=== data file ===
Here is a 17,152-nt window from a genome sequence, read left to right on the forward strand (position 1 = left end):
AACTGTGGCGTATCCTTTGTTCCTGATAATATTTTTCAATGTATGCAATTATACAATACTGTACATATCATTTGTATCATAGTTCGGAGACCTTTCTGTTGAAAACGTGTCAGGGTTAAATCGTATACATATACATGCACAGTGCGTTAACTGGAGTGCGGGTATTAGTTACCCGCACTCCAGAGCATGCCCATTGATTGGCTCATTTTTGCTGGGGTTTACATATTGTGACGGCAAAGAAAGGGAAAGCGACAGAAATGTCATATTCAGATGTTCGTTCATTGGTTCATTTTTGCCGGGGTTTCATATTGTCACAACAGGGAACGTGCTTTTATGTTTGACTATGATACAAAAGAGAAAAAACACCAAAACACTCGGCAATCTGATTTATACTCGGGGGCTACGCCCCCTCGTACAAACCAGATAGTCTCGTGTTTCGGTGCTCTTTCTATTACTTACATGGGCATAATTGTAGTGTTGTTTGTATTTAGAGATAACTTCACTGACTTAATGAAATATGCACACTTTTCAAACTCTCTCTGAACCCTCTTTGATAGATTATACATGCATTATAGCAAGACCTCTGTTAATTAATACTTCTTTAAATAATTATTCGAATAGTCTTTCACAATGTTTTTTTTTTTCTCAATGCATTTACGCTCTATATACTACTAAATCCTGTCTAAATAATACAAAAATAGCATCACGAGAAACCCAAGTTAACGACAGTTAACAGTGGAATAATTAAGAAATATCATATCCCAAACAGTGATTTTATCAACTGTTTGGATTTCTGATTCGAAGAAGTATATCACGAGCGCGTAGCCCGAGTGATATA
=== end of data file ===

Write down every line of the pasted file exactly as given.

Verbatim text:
Here is a 17,152-nt window from a genome sequence, read left to right on the forward strand (position 1 = left end):
AACTGTGGCGTATCCTTTGTTCCTGATAATATTTTTCAATGTATGCAATTATACAATACTGTACATATCATTTGTATCATAGTTCGGAGACCTTTCTGTTGAAAACGTGTCAGGGTTAAATCGTATACATATACATGCACAGTGCGTTAACTGGAGTGCGGGTATTAGTTACCCGCACTCCAGAGCATGCCCATTGATTGGCTCATTTTTGCTGGGGTTTACATATTGTGACGGCAAAGAAAGGGAAAGCGACAGAAATGTCATATTCAGATGTTCGTTCATTGGTTCATTTTTGCCGGGGTTTCATATTGTCACAACAGGGAACGTGCTTTTATGTTTGACTATGATACAAAAGAGAAAAAACACCAAAACACTCGGCAATCTGATTTATACTCGGGGGCTACGCCCCCTCGTACAAACCAGATAGTCTCGTGTTTCGGTGCTCTTTCTATTACTTACATGGGCATAATTGTAGTGTTGTTTGTATTTAGAGATAACTTCACTGACTTAATGAAATATGCACACTTTTCAAACTCTCTCTGAACCCTCTTTGATAGATTATACATGCATTATAGCAAGACCTCTGTTAATTAATACTTCTTTAAATAATTATTCGAATAGTCTTTCACAATGTTTTTTTTTTTCTCAATGCATTTACGCTCTATATACTACTAAATCCTGTCTAAATAATACAAAAATAGCATCACGAGAAACCCAAGTTAACGACAGTTAACAGTGGAATAATTAAGAAATATCATATCCCAAACAGTGATTTTATCAACTGTTTGGATTTCTGATTCGAAGAAGTATATCACGAGCGCGTAGCCCGAGTGATATA